With Donald Trump set to be president, it’s clear we need compromise to move forward from the divisive and combative election period.
But there’s a problem. We know we need compromise, but too many of us want several incompatible things at once.
For instance, we want health care. That’s a noble aim – we want people to be covered for care they need. But how will it be funded when we also want tax cuts and a balanced budget?
At best, we can have two of those three things at once, but not the whole trio. It seems too many Americans want it all and don’t see why it can’t happen.
Put another way, we want more than we can afford. If we want everything, we must pay for it somehow – either income increases or the purchases are financed.
Those who don’t get it are likely the same people spending more than they earn every month. Sadly, it is 38 percent of the country, by some estimates.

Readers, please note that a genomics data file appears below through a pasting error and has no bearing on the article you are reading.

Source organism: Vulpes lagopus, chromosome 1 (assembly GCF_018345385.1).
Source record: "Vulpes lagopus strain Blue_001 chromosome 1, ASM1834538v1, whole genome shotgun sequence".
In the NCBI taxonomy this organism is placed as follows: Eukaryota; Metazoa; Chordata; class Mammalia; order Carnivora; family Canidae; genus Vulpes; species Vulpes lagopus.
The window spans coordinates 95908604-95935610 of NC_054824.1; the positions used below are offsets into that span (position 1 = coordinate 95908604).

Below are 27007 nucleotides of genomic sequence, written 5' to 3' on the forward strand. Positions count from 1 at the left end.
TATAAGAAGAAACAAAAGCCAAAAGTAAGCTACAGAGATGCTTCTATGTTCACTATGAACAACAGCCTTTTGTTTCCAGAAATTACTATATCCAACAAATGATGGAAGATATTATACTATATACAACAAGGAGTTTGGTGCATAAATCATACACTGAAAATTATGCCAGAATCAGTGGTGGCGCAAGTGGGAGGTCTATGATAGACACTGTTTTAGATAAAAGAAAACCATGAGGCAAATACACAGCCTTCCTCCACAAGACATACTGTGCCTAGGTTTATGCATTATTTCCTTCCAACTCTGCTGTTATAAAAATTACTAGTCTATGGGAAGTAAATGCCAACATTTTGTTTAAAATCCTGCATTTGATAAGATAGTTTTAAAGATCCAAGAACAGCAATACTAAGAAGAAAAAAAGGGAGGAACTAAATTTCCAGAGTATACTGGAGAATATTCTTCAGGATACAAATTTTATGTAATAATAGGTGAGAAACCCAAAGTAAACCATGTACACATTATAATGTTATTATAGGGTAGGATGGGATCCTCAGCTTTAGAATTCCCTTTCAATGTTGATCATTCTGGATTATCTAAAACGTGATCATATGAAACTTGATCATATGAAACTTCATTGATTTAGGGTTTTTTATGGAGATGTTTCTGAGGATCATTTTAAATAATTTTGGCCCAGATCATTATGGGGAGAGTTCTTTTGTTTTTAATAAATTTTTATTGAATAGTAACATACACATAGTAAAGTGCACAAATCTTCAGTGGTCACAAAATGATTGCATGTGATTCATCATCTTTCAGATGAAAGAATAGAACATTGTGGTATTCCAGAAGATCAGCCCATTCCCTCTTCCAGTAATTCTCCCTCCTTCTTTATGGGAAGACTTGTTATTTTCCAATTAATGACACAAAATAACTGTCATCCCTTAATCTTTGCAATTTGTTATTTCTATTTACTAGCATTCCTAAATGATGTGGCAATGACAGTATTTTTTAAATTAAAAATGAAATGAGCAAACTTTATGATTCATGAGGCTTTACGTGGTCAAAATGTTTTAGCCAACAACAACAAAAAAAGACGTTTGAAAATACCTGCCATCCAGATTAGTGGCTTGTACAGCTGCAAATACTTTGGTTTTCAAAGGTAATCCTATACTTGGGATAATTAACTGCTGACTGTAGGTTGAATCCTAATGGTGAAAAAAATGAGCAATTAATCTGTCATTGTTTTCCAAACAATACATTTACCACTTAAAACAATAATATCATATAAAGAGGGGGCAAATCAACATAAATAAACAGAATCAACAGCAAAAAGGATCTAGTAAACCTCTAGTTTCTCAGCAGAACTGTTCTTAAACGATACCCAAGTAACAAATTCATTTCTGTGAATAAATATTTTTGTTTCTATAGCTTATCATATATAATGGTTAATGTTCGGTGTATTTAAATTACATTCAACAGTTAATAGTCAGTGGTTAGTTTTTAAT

This mix frames the discussion for any of President Trump’s economic proposals – they must consider governmental debt at all levels.
Currently, federal debt hovers around $20 trillion and state/local debt adds roughly another $3 trillion to the mix. Total debt has risen $10 trillion in President Obama’s two terms.
In order to truly have what we want, our debt has to be reined in. It should be a priority for any president, but often is not.
In fact, spending controls dating back to the 1990’s were abolished under President George W. Bush. That combined with large governmental outlays was effectively the liftoff of our debt rocket.
This isn’t a blame-game, but rather an indicator of a tough situation for President Trump to inherit. As usual, the first 100 days will be crucial…stay tuned.